Good Country: Ernest Hemingway and the American West

American writer Ernest Hemingway lived in and visited many places. While much has been written about the author’s exploits in Paris, Key West, Cuba, Spain, Italy, and Michigan, there has yet to be a full treatment of Hemingway’s connection to the American West. Starting in 1928, and lasting until his death in 1961, Hemingway traveled out West to what he called “good country”. Places like Sheridan, Wyoming; Cooke City, Montana; and Sun Valley, Idaho (where the author lived out his final days) were where he worked on A Farewell to Arms (1929), Death in the Afternoon (1932), To Have and Have Not (1937), and Across the River and Into the Trees (1950), the stories “Wine of Wyoming” (1930), “The Gambler, the Nun, and the Radio” (1933), and “A Man of the World” (1957) and posthumously published works Islands in the Stream (1970), The Garden of Eden (1986), and A Moveable Feast (1964). He compares the African terrain to mountains he had traversed in Wyoming in Green Hills of Africa (1935), and Robert Jordan, the protagonist in For Whom the Bell Tolls (1940), is a native of Red Lodge, Montana. Good Country: Ernest Hemingway and the American West will serve as the first complete study of the author’s relationship to the West, a region we held in high regard for over 30 years. The editors have received early interest from a university press, who has encouraged the submission of a full proposal for further consideration.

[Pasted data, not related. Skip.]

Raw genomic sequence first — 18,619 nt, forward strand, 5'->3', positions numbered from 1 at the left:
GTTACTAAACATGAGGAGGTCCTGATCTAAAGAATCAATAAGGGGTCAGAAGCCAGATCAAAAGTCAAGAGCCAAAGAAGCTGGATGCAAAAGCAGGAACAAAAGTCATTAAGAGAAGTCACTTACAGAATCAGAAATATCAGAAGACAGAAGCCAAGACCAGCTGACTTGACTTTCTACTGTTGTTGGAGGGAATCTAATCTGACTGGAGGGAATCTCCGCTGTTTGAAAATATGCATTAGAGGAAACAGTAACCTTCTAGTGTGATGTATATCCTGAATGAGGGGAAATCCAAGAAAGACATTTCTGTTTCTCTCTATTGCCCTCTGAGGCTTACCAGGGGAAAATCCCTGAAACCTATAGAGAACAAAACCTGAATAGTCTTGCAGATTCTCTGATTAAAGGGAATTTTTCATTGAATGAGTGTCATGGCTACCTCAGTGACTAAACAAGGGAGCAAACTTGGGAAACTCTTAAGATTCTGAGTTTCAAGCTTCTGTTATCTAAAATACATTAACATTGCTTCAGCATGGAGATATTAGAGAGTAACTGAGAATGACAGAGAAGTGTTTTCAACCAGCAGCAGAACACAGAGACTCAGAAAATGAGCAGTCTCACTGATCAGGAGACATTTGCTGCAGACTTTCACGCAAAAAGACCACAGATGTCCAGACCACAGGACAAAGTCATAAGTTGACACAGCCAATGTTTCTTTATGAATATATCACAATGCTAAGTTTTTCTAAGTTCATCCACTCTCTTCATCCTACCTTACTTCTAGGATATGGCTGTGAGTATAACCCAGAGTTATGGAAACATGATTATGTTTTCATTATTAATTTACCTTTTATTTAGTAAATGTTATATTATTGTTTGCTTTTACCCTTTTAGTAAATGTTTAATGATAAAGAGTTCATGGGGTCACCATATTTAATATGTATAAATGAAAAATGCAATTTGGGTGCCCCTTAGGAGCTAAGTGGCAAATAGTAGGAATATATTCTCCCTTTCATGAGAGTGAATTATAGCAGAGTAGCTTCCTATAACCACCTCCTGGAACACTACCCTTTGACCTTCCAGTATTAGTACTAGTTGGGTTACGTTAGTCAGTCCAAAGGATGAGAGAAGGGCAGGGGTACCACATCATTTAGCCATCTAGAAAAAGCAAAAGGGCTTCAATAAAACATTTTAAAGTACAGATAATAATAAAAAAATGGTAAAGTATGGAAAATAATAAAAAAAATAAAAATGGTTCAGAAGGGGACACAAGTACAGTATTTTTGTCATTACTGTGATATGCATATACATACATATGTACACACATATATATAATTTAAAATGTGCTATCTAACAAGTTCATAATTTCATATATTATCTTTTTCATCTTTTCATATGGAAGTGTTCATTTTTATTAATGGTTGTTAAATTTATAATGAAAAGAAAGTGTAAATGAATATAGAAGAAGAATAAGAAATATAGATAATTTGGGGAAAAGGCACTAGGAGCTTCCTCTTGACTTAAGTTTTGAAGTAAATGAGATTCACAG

Topics may include (but are not limited to):

Hemingway and the environment/natural world
Hunting and fishing
Conservation and ecology
The American West in Hemingway’s novels, stories, nonfiction
Hemingway and Western film/filmmakers
Intertextual relationships with other Western writers/works/artists
State-specific treatments: Montana, Wyoming, Idaho

While the editors welcome biographical work, we encourage potential contributors to consult Hemingway-related titles that examine the author and the region:

Cockeyed Happy: Ernest Hemingway’s Wyoming Summers with Pauline (Darla Worden, 2021)
Ernest Hemingway in the Yellowstone High Country (Chris Warren, 2019)
Hemingway: High on the Wild (Lloyd Arnold, 1977)

Potential contributors are encouraged to submit 500-word proposals on any aspect of Ernest Hemingway and the American West to Ross K. Tangedal ( and Larry Grimes ( by 15 August 2022. Proposal decisions will be sent out by 1 September, with completed essays due to the editors by 15 February 2023. *Please note that an accepted proposal does not guarantee an essay’s inclusion in the final volume. All essays will be subject to peer review per the press’s requirements.